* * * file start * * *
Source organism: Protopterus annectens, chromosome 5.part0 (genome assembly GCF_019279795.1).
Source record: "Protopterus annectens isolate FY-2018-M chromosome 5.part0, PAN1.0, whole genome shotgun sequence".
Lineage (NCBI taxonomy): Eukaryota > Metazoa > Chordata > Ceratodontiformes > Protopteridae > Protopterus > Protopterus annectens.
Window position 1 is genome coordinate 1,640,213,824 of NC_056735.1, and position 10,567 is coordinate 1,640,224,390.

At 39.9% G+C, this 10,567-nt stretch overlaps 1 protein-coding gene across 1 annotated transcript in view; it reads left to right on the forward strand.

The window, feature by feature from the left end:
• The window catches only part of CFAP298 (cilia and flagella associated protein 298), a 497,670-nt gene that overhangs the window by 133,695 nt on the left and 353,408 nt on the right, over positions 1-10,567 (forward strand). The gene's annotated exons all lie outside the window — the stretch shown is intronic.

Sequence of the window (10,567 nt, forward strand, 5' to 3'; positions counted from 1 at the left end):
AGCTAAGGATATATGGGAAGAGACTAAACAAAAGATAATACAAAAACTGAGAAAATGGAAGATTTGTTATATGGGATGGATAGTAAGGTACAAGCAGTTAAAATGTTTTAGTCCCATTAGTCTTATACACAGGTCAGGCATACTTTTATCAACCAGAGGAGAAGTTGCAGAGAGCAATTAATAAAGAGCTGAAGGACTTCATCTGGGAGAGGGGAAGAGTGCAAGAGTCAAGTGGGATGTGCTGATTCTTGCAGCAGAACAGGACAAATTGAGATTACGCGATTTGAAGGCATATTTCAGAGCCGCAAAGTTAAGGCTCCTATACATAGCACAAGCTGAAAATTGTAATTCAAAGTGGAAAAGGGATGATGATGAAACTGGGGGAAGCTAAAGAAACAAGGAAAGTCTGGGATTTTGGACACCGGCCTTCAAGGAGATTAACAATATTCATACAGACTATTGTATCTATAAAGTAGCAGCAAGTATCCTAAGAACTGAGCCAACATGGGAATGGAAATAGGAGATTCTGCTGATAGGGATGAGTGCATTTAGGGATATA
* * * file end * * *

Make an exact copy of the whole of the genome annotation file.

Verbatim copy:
Source organism: Protopterus annectens, chromosome 5.part0 (genome assembly GCF_019279795.1).
Source record: "Protopterus annectens isolate FY-2018-M chromosome 5.part0, PAN1.0, whole genome shotgun sequence".
Lineage (NCBI taxonomy): Eukaryota > Metazoa > Chordata > Ceratodontiformes > Protopteridae > Protopterus > Protopterus annectens.
Window position 1 is genome coordinate 1,640,213,824 of NC_056735.1, and position 10,567 is coordinate 1,640,224,390.

At 39.9% G+C, this 10,567-nt stretch overlaps 1 protein-coding gene across 1 annotated transcript in view; it reads left to right on the forward strand.

The window, feature by feature from the left end:
• The window catches only part of CFAP298 (cilia and flagella associated protein 298), a 497,670-nt gene that overhangs the window by 133,695 nt on the left and 353,408 nt on the right, over positions 1-10,567 (forward strand). The gene's annotated exons all lie outside the window — the stretch shown is intronic.

Sequence of the window (10,567 nt, forward strand, 5' to 3'; positions counted from 1 at the left end):
AGCTAAGGATATATGGGAAGAGACTAAACAAAAGATAATACAAAAACTGAGAAAATGGAAGATTTGTTATATGGGATGGATAGTAAGGTACAAGCAGTTAAAATGTTTTAGTCCCATTAGTCTTATACACAGGTCAGGCATACTTTTATCAACCAGAGGAGAAGTTGCAGAGAGCAATTAATAAAGAGCTGAAGGACTTCATCTGGGAGAGGGGAAGAGTGCAAGAGTCAAGTGGGATGTGCTGATTCTTGCAGCAGAACAGGACAAATTGAGATTACGCGATTTGAAGGCATATTTCAGAGCCGCAAAGTTAAGGCTCCTATACATAGCACAAGCTGAAAATTGTAATTCAAAGTGGAAAAGGGATGATGATGAAACTGGGGGAAGCTAAAGAAACAAGGAAAGTCTGGGATTTTGGACACCGGCCTTCAAGGAGATTAACAATATTCATACAGACTATTGTATCTATAAAGTAGCAGCAAGTATCCTAAGAACTGAGCCAACATGGGAATGGAAATAGGAGATTCTGCTGATAGGGATGAGTGCATTTAGGGATATA